In planning a video presentation, consider the role that narration will play in the finished piece, since this will determine how the project is assembled. Lets look at two typical scenarios.
You have lots of still pictures and slides that you would like to transfer to video tape. These are pictures of family activities from the 1940's and 1950's, and your Mom is on hand to identify the people in the pictures and to reminisce about them. You and your brother have lots of questions to ask, as well.
Here it would make sense to do a narration session before transferring the pictures to tape. You look at each picture together, recording your Mom's comments and your questions and answers as they occur. Then, after all the pictures have been looked at, you record video of each for as long as is necessary to cover the audio (question and answer) portion of the tape which addresses this picture.
Lets suppose that for the first picture your narration -- your questions and your Mom's answers -- took a minute. This is a very long time to hold on a single visual image.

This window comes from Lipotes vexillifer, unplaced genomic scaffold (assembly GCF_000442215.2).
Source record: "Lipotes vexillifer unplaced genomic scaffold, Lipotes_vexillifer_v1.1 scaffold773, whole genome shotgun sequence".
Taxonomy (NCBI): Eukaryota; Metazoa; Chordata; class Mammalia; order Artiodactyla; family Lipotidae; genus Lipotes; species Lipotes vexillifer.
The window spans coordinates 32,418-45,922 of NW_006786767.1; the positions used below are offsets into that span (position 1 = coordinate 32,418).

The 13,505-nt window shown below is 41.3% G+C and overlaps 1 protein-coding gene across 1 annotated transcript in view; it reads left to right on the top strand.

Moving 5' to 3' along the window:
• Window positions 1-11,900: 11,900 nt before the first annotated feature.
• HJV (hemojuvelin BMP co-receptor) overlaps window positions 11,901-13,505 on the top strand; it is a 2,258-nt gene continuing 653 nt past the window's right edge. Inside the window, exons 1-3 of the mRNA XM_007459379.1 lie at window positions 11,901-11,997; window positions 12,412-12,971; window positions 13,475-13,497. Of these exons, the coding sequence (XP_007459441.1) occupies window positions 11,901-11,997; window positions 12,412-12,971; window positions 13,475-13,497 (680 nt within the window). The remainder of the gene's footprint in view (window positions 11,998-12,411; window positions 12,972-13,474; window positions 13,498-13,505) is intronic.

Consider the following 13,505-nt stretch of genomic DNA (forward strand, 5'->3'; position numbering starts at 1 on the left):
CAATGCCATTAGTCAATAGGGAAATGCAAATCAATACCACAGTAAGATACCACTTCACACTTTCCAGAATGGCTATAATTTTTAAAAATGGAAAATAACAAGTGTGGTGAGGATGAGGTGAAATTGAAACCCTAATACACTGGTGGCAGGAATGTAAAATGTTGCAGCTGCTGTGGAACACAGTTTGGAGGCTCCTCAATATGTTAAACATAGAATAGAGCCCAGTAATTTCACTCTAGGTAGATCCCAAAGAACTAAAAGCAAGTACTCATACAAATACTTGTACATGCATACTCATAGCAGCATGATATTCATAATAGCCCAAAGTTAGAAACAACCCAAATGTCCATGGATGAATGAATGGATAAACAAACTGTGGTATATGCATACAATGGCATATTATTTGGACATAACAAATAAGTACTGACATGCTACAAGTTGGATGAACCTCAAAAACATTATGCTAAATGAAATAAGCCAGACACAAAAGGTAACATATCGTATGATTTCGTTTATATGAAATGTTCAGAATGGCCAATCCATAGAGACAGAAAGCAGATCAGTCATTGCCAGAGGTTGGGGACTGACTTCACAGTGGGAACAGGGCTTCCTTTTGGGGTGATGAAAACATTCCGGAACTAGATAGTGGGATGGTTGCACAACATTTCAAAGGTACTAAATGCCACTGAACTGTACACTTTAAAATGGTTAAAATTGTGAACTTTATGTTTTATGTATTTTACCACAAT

Perhaps there are important details in this picture of your parent's first home -- the funny old carpet, the ragged teddy bear, the beautiful grandfather's clock in the corner, for example. Rather than leaving this picture on the screen for a minute, you might choose to zoom in for a closeup looks at things in the picture as your Mom talks about each detail in turn.
It's this ability to fit the pictures to the narration that makes laying down the VO first so desirable when creating a family history or special interest video from still images and slides.
In a second scenario, imagine that you have taken a great deal of video on a photo safari to Kenya. After editing out the "bad parts" -- places where the camera work is shaky or out of focus, or where you left the camera running in the trunk of the car -- you want to add narration to enhance the details of your visual record.
In this situation you would take your edited video home and figure out what you could say about each segment within the time provided from the beginning of the edit until the next cut or dissolve. Then you would come back to VideOccasions to insert the audio into the video.
Last modified 2/11/13